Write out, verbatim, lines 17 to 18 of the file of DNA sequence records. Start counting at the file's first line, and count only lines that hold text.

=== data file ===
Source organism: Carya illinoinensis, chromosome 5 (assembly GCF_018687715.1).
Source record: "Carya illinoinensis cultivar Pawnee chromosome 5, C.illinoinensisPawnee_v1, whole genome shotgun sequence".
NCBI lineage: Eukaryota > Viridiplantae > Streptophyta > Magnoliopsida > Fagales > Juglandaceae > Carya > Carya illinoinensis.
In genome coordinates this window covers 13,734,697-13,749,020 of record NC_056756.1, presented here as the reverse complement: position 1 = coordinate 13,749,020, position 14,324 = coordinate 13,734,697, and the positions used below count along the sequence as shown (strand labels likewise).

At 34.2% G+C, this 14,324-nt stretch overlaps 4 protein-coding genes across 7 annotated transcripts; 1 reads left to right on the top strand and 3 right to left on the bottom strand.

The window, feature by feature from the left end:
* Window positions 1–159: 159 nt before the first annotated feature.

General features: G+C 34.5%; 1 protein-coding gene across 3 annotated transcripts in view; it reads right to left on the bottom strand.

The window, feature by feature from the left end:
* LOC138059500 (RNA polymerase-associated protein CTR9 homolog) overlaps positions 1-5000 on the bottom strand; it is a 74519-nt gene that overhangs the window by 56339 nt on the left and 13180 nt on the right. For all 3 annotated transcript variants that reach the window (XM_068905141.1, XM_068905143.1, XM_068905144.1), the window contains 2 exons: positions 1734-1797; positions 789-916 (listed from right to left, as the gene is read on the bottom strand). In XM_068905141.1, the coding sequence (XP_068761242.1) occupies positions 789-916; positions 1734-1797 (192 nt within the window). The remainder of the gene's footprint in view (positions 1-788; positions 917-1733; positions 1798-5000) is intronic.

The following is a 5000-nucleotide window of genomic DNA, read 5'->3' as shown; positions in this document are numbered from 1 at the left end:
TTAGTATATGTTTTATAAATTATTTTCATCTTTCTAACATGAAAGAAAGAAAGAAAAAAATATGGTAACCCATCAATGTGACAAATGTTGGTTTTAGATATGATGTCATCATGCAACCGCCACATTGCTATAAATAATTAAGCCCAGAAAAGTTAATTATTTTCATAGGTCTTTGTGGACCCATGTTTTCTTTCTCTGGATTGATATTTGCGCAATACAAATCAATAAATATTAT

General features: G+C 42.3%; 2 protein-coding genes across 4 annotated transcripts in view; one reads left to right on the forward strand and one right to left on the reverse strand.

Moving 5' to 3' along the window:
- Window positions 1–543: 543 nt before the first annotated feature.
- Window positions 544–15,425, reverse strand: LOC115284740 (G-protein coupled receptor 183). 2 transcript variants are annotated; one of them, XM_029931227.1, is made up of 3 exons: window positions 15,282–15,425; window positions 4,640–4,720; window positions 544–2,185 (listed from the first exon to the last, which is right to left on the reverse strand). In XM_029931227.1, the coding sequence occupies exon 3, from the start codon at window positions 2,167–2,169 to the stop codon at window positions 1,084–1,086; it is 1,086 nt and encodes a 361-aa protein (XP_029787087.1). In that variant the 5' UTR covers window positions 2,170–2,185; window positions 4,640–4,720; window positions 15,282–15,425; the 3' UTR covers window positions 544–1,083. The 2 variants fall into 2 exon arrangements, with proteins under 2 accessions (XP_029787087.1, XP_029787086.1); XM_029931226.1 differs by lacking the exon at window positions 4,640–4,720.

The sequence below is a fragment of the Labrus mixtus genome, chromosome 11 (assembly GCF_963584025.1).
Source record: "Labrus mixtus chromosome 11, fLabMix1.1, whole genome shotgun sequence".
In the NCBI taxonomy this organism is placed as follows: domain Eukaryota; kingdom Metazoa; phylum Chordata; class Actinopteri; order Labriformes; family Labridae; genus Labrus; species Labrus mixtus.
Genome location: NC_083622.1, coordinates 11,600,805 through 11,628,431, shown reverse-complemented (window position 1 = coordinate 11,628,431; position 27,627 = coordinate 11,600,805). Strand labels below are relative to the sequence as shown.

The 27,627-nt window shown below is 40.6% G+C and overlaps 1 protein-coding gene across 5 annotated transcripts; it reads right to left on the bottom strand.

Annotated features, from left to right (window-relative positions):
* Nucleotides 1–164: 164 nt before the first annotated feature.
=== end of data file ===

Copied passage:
The sequence below is a fragment of the Labrus mixtus genome, chromosome 11 (assembly GCF_963584025.1).
Source record: "Labrus mixtus chromosome 11, fLabMix1.1, whole genome shotgun sequence".